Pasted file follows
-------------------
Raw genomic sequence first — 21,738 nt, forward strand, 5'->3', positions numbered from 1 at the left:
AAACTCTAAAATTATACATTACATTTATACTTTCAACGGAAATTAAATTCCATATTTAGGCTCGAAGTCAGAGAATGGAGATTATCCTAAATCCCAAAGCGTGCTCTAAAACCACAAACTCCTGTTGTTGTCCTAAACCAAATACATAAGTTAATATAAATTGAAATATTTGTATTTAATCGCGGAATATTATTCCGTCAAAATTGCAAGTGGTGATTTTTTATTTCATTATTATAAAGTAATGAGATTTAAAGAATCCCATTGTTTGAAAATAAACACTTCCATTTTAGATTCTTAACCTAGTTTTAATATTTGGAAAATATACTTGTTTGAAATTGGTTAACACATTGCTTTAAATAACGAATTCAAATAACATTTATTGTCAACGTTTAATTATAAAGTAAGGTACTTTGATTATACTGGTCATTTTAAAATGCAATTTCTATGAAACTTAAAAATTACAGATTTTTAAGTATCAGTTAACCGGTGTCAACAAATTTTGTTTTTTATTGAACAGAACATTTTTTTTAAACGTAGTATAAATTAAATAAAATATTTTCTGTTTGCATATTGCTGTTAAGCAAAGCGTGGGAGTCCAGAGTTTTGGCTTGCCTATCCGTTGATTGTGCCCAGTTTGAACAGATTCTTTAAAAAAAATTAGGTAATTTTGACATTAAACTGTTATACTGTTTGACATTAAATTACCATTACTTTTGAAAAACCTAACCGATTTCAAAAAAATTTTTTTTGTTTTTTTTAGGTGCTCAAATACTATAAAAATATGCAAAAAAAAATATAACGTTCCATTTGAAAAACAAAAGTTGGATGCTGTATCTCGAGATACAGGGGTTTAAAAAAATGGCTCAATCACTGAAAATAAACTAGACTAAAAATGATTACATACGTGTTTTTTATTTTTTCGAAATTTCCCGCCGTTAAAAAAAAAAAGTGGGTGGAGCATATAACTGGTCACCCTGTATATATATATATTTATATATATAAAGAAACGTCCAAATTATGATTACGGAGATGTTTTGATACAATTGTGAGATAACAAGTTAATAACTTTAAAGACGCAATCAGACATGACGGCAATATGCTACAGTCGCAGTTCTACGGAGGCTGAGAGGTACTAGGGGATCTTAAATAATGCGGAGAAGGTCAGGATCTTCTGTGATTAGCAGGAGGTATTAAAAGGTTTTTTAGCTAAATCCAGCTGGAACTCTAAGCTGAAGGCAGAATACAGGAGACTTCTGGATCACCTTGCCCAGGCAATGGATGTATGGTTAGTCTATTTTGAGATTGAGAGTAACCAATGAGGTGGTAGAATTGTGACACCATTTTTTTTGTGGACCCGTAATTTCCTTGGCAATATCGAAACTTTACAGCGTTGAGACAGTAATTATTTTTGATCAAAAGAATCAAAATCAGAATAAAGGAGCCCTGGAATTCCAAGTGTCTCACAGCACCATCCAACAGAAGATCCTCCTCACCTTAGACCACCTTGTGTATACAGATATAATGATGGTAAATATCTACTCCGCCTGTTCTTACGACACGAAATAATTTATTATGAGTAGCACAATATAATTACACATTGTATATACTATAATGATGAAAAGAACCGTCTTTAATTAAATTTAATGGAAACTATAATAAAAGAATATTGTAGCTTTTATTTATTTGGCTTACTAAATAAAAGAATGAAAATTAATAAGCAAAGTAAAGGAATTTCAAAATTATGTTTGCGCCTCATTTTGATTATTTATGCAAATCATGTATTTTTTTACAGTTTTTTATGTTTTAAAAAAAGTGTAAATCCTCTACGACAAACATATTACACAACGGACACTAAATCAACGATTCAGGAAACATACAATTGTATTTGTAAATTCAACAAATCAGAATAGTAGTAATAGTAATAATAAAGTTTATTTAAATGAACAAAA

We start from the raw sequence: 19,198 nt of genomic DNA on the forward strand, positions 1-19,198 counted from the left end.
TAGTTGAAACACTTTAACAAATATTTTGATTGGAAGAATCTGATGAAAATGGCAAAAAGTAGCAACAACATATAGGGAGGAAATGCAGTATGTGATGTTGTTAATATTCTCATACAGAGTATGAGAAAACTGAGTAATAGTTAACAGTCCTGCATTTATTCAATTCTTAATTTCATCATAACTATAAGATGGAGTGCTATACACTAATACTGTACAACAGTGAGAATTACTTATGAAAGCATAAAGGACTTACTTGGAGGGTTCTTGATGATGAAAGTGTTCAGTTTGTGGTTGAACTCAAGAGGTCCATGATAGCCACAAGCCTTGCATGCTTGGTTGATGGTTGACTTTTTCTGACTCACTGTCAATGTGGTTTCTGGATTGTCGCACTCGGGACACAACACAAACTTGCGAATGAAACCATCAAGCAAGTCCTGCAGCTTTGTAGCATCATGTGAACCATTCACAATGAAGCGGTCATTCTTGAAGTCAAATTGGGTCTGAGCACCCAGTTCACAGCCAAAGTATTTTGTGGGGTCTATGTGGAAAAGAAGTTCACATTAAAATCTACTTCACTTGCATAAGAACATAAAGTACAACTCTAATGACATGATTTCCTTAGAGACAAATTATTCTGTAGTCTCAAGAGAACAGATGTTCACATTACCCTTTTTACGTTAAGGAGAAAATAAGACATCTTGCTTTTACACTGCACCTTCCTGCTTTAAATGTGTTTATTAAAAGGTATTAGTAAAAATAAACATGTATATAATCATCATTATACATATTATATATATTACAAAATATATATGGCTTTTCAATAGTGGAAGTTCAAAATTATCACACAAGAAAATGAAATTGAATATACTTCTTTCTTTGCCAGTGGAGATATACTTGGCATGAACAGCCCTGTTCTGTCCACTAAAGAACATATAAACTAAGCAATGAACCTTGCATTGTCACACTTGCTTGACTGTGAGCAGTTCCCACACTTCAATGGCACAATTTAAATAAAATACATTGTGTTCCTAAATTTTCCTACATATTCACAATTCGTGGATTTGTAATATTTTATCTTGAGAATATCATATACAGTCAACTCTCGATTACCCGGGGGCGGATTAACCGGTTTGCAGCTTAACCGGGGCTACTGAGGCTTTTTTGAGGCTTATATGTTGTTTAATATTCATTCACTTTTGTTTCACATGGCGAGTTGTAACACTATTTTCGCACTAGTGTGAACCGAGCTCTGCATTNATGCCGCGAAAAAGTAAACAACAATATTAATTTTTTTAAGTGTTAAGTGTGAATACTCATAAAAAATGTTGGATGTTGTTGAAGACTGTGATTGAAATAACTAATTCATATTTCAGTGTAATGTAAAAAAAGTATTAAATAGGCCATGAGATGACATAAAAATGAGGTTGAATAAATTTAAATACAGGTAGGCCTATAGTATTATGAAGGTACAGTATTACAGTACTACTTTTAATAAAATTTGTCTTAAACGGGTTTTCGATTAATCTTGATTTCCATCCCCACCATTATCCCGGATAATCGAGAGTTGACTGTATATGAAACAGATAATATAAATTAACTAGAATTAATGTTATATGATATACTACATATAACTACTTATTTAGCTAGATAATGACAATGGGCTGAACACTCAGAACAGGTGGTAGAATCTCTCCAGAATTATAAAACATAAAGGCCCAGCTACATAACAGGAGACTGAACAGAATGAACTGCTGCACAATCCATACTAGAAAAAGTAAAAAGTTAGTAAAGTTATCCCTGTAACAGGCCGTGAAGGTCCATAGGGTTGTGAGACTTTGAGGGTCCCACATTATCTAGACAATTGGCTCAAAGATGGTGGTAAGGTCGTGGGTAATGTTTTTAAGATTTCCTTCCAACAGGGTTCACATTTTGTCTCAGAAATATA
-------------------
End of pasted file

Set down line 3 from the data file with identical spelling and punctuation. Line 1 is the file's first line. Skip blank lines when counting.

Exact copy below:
We start from the raw sequence: 19,198 nt of genomic DNA on the forward strand, positions 1-19,198 counted from the left end.